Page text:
FAIRBANKS (AP) -- Congressmen Don Young and John Dingell on Monday asked President Bush to support another version of the landmark, bipartisan Conservation and Reinvestment Act, which died in the Senate last year.
In a letter to Bush, Young and Dingell, D-Mich., said the proposed act ''exemplifies the principles you articulated regarding investment in state-based conservation initiatives.''
The Conservation and Reinvestment Act would have dedicated $3 billion annually for 15 years to wildlife programs and the purchase of land for conservation. The money would come from offshore oil lease revenue.
A spokesman for Young, R-Alaska, said the congressman and other House members would soon be reintroducing the version of the Conservation and Reinvestment Act that passed the House in May 2000 but was denied a vote in the Senate.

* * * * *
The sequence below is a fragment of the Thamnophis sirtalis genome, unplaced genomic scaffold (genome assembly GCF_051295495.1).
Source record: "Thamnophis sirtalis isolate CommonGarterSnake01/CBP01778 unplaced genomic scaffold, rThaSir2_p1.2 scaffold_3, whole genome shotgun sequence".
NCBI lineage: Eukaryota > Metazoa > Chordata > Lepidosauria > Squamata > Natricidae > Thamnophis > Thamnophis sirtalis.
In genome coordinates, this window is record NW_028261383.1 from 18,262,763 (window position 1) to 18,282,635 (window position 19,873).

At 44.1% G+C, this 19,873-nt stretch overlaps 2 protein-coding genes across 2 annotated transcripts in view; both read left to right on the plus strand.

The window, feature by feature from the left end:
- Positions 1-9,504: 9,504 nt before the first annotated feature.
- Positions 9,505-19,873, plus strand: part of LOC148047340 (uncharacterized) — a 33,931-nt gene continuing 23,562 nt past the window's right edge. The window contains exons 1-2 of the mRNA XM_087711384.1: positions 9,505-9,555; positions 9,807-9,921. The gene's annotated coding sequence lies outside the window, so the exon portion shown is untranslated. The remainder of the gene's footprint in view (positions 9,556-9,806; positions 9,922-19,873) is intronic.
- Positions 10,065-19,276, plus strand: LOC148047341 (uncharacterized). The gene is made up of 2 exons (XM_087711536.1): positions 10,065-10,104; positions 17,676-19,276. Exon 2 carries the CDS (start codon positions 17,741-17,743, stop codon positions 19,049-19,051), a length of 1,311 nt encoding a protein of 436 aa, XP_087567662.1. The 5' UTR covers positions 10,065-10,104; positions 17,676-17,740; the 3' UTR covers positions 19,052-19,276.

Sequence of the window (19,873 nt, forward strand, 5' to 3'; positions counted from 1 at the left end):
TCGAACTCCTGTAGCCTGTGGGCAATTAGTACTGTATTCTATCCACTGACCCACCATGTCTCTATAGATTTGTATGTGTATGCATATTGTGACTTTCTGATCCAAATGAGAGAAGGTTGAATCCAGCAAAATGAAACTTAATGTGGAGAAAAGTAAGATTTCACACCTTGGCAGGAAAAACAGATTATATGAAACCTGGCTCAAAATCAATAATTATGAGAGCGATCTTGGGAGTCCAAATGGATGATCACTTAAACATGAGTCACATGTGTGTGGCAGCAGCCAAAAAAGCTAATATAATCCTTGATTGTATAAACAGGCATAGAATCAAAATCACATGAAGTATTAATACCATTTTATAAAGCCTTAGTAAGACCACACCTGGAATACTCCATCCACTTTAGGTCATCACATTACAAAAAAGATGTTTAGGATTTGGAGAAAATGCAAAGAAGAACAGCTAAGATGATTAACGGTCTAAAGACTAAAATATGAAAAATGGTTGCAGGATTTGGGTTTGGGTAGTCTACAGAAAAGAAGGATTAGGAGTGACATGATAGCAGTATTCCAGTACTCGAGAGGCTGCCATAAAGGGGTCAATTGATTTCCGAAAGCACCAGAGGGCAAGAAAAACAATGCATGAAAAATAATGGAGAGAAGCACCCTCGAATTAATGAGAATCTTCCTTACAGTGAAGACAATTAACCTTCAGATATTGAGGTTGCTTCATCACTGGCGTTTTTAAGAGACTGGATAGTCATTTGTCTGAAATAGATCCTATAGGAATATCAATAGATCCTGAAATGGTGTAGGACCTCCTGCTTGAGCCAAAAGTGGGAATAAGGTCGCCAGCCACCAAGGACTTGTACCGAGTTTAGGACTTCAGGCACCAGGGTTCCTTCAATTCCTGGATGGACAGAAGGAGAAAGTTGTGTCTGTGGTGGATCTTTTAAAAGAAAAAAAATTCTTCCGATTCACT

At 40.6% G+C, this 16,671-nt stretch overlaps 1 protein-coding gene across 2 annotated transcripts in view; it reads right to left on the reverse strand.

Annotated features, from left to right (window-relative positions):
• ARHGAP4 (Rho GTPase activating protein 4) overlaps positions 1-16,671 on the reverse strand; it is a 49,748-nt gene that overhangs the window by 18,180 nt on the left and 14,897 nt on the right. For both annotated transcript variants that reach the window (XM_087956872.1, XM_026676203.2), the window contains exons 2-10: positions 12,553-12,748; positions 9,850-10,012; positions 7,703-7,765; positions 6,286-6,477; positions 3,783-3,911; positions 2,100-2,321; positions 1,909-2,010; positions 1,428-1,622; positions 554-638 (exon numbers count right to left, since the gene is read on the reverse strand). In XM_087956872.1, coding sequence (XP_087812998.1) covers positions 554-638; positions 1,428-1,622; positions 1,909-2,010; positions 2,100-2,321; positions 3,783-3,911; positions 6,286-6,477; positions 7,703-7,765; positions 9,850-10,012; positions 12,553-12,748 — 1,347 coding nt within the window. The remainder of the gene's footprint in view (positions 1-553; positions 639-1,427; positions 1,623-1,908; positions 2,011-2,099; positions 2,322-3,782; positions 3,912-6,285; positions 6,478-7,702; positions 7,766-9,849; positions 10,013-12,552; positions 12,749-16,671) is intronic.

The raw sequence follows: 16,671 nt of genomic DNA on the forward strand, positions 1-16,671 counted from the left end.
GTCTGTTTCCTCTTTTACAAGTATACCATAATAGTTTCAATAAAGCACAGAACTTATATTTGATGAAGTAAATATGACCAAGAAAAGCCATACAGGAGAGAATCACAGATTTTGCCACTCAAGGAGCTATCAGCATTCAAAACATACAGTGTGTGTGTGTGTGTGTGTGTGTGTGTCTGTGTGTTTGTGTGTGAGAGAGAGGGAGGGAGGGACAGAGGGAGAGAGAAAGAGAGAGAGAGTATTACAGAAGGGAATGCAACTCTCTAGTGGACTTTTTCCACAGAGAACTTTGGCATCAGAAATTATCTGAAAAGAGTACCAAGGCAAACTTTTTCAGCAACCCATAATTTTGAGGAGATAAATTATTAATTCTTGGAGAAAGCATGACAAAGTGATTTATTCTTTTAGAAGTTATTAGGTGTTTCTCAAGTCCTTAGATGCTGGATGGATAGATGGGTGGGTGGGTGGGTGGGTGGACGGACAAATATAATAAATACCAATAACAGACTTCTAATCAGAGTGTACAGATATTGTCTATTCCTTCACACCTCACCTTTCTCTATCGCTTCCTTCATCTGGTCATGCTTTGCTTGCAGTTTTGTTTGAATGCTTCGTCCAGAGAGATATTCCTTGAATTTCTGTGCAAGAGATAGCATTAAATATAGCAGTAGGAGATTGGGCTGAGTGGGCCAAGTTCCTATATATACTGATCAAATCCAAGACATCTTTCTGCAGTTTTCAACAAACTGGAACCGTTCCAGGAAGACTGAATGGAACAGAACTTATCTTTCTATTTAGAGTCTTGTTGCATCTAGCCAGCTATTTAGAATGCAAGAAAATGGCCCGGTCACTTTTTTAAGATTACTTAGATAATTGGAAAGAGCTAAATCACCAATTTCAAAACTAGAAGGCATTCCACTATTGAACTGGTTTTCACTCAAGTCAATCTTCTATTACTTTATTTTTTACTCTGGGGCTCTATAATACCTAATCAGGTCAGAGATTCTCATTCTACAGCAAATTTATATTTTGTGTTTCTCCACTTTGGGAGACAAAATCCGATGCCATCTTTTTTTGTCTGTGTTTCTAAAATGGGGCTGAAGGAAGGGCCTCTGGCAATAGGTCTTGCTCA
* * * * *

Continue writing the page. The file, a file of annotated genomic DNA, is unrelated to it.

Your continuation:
Young, then chairman of the House Resources Committee, developed the legislation in cooperation with Democrats. Influential Republican Senators said the measure would amount to a land grab by the federal government. They also objected to dedicating such a large sum of money to specific areas of the budget, saying such a practice would reduce Congress' ability to adjust spending as priorities change.
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